Principal component analysis (PCA)

The analyses included 24 measures from the 38 extracted from scanner. Left-side (for example, left thigh circumference) and some specific measures (elbow circumference and chin height, for example) were not included. Independent dimensions of body shape and size were identified by PCA of these 24 measurements, including circumferences (waist, hip, seat, wrist, chest, abdomen, thigh, knee, calf, neck and biceps), lengths or widths (waist width, abdomen width, inside leg length, sagittal diameter, upper shoulder diameter and arm length) and volumes or surface areas (body volume, torso volume, arm volume and leg volume; torso surface area, leg surface area and arm surface area) plus height (from manual anthropometry). Components with eigenvalues >1 were selected (Supplementary Figure S2). We used a rule-free approach to PCA and considered as representative of each component all measurements with an absolute factor loading >0.22 or <−0.22 to find a set that optimized percentage of variance explained and interpretability (Table 2). Varimax rotation provided only marginal improvement in interpretation of components, and we therefore analysed PCA results without this approach. Component scores were calculated for each child in the sample, multiplied by 100 and standardized to provide a more convenient scale. Loadings of the second component were multiplied by −1 so that positive loadings represent central measurements and negative loadings represent those of the periphery (‘Central:peripheral ratio’). In a preliminary analysis, we ran PCA separately by sex, but as the results were similar in boys and girls, we decided to run PCA with both sexes grouped.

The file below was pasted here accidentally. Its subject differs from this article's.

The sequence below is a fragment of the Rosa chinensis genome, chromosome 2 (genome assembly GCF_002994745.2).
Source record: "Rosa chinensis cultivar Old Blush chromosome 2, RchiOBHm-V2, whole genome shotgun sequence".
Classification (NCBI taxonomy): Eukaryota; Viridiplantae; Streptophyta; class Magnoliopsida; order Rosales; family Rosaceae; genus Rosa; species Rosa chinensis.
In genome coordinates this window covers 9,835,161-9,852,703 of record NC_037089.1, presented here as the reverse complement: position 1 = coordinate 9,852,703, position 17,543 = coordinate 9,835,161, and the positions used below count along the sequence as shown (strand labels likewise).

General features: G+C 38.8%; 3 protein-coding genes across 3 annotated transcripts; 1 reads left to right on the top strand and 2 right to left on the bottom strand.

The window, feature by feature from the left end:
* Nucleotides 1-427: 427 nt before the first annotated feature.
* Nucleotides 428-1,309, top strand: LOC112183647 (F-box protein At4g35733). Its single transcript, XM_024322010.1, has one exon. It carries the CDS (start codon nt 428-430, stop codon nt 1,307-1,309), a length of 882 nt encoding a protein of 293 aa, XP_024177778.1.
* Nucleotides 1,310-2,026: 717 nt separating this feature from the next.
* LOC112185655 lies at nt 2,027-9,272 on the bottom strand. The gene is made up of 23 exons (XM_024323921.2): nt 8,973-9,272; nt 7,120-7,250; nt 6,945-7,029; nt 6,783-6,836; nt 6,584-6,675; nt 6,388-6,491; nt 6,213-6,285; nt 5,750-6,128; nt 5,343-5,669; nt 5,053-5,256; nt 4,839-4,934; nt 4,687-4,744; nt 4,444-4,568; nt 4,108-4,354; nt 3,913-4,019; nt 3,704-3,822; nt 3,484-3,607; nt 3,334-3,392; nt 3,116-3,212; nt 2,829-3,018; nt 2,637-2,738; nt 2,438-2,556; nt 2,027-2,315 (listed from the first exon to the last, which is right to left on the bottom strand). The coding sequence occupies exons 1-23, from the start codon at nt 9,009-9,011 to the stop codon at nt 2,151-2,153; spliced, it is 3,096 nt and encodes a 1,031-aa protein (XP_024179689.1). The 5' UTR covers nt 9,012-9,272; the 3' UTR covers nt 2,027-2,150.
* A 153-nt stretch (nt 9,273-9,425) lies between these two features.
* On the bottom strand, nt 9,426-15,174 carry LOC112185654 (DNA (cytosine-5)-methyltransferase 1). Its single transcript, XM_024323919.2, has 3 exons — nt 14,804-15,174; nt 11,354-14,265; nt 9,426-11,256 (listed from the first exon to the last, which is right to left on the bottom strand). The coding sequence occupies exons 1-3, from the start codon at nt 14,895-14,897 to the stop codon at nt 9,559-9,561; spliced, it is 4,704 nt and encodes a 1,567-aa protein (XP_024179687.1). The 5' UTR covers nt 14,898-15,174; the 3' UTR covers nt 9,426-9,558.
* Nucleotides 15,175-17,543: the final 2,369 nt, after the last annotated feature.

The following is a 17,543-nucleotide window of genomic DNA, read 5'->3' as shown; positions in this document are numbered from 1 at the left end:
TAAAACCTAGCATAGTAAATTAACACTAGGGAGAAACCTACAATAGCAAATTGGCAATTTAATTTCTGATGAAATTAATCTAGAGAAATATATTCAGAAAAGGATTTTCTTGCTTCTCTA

Other statistical analyses